This [follow-up] will vary throughout the country. Certainly in our own region, our own centre, most patients after this type of shoulder operation will come back to Outpatients at 6 weeks. And at 6 weeks they’ll either see one of the surgical team or perhaps more importantly they’ll see the physiotherapist. Because after surgery, it’s usually down to the rehabilitation and the physiotherapy. So they may not see their surgeon again. If they see the physio and they’re doing well and they’re happy with their exercises, they may not see the surgeon. If they’re not doing as well, the surgeon is usually called in to say hello and to have a look at them as well. 

And generally speaking most patients aren’t discharged from hospital care until they’ve got the result that they want. So it’s not usually an issue of struggling to get back in contact. That line of contact should be open until they’re better. But otherwise obviously their GP is a great source of information and can usually get back in contact with the hospital team if needed.

And when they attend the follow-up appointment, what happens at the appointment? Some people wondered if they’d have x-rays. What usually happens?

So after this particular type of operation, where a little bit of bone has been trimmed from the shoulder, nothing has been put in, so x-rays aren’t usually required. It’s all about ensuring that the pain is improving, the range of movement is improving. So it’s really about physiotherapy and exercises. And that’s what is looked at and that’s what is checked. And the physios may then modify or change the rehabilitation or the exercises that need to be done by that patient. 

Many patients ask about physiotherapy after this operation. And actually again that will vary throughout the country. Many patients won’t see a physiotherapist during those first 6 weeks. And that’s because most people after this operation can just get on with their own exercises, their own rehabilitation. And they get checked at the 6-week mark with the physiotherapist. Those that are doing well can probably just carry on as they are. Those that are struggling a little are usually picked up by the physios at that point and may need some more concerted input.

So patients can do gentle exercise, or if they feel able to move on to something a bit more challenging, that’s okay?

Again I think the important thing to remember after this operation is you can pretty much let your shoulder tell you. If your shoulder is feeling comfortable, you can increase the level of activity and do more and more things without worrying about harming your shoulder. If it gets sore, it probably means you did a bit too much and you just need to cut down things a little, and then try again a week or two later.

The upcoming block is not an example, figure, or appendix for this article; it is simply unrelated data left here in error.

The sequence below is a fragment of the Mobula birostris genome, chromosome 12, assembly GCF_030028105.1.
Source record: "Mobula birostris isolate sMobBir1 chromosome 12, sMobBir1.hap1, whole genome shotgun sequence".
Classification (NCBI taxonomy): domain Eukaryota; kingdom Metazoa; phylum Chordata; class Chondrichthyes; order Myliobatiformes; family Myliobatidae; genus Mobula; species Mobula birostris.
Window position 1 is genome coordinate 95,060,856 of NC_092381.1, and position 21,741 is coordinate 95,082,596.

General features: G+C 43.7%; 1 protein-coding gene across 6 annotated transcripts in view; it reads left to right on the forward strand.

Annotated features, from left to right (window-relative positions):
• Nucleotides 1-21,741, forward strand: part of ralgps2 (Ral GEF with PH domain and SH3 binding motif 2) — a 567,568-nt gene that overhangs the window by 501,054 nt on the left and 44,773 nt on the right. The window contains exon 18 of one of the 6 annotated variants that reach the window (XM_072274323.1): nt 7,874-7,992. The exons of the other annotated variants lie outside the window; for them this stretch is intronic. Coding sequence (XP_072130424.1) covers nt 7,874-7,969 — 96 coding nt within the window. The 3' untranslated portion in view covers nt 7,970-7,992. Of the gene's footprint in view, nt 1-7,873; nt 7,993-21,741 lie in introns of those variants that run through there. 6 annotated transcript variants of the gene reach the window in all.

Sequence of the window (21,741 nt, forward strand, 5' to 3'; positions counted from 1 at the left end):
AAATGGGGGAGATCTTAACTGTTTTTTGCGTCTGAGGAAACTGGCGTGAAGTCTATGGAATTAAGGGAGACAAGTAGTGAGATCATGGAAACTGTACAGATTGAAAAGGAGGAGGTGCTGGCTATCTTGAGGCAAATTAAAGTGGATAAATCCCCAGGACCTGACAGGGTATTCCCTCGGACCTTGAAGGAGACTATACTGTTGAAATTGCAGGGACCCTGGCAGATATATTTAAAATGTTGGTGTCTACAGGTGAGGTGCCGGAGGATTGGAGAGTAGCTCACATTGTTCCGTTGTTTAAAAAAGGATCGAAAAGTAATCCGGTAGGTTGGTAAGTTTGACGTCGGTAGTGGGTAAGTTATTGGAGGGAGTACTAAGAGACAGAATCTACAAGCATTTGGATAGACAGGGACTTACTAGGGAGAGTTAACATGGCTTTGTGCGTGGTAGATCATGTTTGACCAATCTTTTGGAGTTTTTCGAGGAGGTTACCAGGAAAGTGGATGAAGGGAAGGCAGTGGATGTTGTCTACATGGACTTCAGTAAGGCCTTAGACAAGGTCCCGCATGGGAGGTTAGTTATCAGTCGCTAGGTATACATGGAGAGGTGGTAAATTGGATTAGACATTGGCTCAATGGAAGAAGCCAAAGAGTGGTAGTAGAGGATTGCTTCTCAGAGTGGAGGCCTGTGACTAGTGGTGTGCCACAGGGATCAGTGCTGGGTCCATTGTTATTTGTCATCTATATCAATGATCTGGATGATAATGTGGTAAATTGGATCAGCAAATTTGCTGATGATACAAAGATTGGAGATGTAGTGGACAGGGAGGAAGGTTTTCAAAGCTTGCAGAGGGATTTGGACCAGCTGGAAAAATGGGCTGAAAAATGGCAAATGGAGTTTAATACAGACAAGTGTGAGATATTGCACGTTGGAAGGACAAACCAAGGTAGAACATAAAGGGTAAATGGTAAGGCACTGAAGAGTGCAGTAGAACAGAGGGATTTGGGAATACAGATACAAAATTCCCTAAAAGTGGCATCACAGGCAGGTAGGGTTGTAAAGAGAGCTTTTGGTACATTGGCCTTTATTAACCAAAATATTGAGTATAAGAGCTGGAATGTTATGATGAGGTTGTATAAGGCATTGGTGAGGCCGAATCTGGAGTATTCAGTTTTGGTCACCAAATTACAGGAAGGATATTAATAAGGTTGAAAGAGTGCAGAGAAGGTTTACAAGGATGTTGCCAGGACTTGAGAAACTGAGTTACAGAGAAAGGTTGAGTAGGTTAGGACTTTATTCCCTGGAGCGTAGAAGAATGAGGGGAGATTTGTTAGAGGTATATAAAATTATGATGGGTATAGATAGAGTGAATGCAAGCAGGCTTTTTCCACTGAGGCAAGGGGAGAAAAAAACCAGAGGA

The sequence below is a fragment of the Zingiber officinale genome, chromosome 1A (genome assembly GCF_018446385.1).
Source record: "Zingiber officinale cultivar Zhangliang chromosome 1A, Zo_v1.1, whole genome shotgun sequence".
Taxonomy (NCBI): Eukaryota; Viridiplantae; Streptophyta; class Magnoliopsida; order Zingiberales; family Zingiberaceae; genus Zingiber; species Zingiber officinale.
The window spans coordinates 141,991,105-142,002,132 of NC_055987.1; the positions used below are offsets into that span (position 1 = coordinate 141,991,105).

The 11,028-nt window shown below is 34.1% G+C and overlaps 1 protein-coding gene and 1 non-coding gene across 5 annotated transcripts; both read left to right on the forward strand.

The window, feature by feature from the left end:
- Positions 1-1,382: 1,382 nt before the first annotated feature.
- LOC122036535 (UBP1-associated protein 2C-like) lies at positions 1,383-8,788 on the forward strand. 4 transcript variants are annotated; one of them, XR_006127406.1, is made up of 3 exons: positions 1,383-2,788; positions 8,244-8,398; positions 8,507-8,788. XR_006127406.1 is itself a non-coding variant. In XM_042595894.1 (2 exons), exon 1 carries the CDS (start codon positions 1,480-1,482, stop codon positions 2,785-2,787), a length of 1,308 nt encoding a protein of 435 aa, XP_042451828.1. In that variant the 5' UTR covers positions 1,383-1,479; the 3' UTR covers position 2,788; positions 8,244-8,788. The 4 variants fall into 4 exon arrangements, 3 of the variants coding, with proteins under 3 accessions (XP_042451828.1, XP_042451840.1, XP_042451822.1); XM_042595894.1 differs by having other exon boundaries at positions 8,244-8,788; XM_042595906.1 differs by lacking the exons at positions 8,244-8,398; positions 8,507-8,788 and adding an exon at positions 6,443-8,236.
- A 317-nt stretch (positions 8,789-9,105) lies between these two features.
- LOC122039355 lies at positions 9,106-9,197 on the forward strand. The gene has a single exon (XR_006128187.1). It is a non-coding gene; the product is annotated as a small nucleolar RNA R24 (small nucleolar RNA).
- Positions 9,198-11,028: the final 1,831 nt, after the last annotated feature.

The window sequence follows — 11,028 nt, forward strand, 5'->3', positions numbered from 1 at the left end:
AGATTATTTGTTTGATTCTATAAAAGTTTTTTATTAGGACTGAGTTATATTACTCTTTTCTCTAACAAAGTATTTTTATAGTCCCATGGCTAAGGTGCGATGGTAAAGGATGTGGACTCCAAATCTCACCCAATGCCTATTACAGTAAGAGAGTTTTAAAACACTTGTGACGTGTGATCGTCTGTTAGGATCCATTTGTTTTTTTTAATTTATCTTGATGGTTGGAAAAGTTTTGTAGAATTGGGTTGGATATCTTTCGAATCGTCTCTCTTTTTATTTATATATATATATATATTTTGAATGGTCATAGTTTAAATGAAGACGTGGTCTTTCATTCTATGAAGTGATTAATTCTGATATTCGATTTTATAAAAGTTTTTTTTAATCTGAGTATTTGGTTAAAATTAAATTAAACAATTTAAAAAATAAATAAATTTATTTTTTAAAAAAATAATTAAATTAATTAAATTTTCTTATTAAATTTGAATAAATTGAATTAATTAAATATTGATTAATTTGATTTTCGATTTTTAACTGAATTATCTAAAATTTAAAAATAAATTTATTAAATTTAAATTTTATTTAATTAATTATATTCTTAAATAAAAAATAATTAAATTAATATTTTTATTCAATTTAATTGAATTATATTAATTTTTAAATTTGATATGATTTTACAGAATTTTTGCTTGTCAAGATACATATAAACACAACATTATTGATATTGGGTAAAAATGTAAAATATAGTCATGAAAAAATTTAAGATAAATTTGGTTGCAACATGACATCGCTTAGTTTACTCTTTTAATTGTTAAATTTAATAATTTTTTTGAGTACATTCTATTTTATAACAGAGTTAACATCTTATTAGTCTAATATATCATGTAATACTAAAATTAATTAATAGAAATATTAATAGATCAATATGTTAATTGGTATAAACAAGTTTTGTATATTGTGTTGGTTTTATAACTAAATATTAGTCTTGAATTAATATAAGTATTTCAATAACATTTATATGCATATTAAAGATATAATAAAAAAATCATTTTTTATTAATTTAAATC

A doctor talks about the telephone consultations used to assess patients.

So I think for many patients, they’ll be aware traditionally that a referral to the hospital really was about their GP writing a letter, sending it through to the hospital and then the patient would be seen in an Outpatient clinic. And generally speaking that’s changed throughout the UK at the moment. And there’s a sort of an intermediate service or triage service which has been put in place between GPs and the hospitals. And that service or that triage hub generally receive the letters from the GP and then look at those letters and make a decision about whether that letter is passed through to the hospital or not. 

And although I think some patients get quite frustrated by that, because the feeling will be, “Well, the GP has made the referral. I should be seen”, what these intermediate services are doing is perhaps identifying that maybe some more physiotherapy or perhaps another injection into the shoulder might be the right type of treatment at that point for that patient. 

So some referrals are passed through. Some are delayed. And then that often involves a telephone consultation as well, just to talk through those aspects about whether the referral is passed through. But it’s not something that the hospitals have put in place. But it’s something that’s pretty much in place throughout the country at the moment, sitting between General Practice and sitting between the hospitals.

So when a patient gets one of these calls, who will generally be making that call? Or can that vary?

It will vary. It may be a nurse, it may be a physiotherapist, it may be a doctor. But that would vary throughout the country. It is different in different regions at present. In our own area, it’s usually a physiotherapist.

So it would be a health professional?

It usually is, but I don’t think it necessarily is throughout the country.